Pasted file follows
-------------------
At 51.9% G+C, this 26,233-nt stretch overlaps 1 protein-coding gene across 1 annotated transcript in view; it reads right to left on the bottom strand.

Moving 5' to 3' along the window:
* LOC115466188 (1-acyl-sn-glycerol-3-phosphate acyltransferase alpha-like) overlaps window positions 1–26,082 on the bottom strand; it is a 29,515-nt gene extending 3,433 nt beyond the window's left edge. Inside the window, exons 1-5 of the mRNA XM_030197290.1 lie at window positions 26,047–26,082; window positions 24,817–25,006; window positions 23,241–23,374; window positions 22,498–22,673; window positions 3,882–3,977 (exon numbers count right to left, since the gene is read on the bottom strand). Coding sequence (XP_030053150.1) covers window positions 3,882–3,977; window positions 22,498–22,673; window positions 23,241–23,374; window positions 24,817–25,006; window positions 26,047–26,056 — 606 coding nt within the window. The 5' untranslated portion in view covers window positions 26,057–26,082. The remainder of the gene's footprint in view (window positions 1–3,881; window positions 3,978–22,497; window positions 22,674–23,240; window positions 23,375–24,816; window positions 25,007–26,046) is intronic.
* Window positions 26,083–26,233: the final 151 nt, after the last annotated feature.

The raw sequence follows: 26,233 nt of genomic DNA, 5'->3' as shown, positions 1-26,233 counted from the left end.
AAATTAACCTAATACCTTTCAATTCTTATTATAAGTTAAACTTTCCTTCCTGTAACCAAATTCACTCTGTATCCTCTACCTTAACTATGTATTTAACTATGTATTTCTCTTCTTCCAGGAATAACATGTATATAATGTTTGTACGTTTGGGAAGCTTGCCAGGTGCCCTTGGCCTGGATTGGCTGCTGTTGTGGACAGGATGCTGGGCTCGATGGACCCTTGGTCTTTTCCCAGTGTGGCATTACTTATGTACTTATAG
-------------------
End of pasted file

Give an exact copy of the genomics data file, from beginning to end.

At 51.9% G+C, this 26,233-nt stretch overlaps 1 protein-coding gene across 1 annotated transcript in view; it reads right to left on the bottom strand.

Moving 5' to 3' along the window:
* LOC115466188 (1-acyl-sn-glycerol-3-phosphate acyltransferase alpha-like) overlaps window positions 1–26,082 on the bottom strand; it is a 29,515-nt gene extending 3,433 nt beyond the window's left edge. Inside the window, exons 1-5 of the mRNA XM_030197290.1 lie at window positions 26,047–26,082; window positions 24,817–25,006; window positions 23,241–23,374; window positions 22,498–22,673; window positions 3,882–3,977 (exon numbers count right to left, since the gene is read on the bottom strand). Coding sequence (XP_030053150.1) covers window positions 3,882–3,977; window positions 22,498–22,673; window positions 23,241–23,374; window positions 24,817–25,006; window positions 26,047–26,056 — 606 coding nt within the window. The 5' untranslated portion in view covers window positions 26,057–26,082. The remainder of the gene's footprint in view (window positions 1–3,881; window positions 3,978–22,497; window positions 22,674–23,240; window positions 23,375–24,816; window positions 25,007–26,046) is intronic.
* Window positions 26,083–26,233: the final 151 nt, after the last annotated feature.

The raw sequence follows: 26,233 nt of genomic DNA, 5'->3' as shown, positions 1-26,233 counted from the left end.
AAATTAACCTAATACCTTTCAATTCTTATTATAAGTTAAACTTTCCTTCCTGTAACCAAATTCACTCTGTATCCTCTACCTTAACTATGTATTTAACTATGTATTTCTCTTCTTCCAGGAATAACATGTATATAATGTTTGTACGTTTGGGAAGCTTGCCAGGTGCCCTTGGCCTGGATTGGCTGCTGTTGTGGACAGGATGCTGGGCTCGATGGACCCTTGGTCTTTTCCCAGTGTGGCATTACTTATGTACTTATAG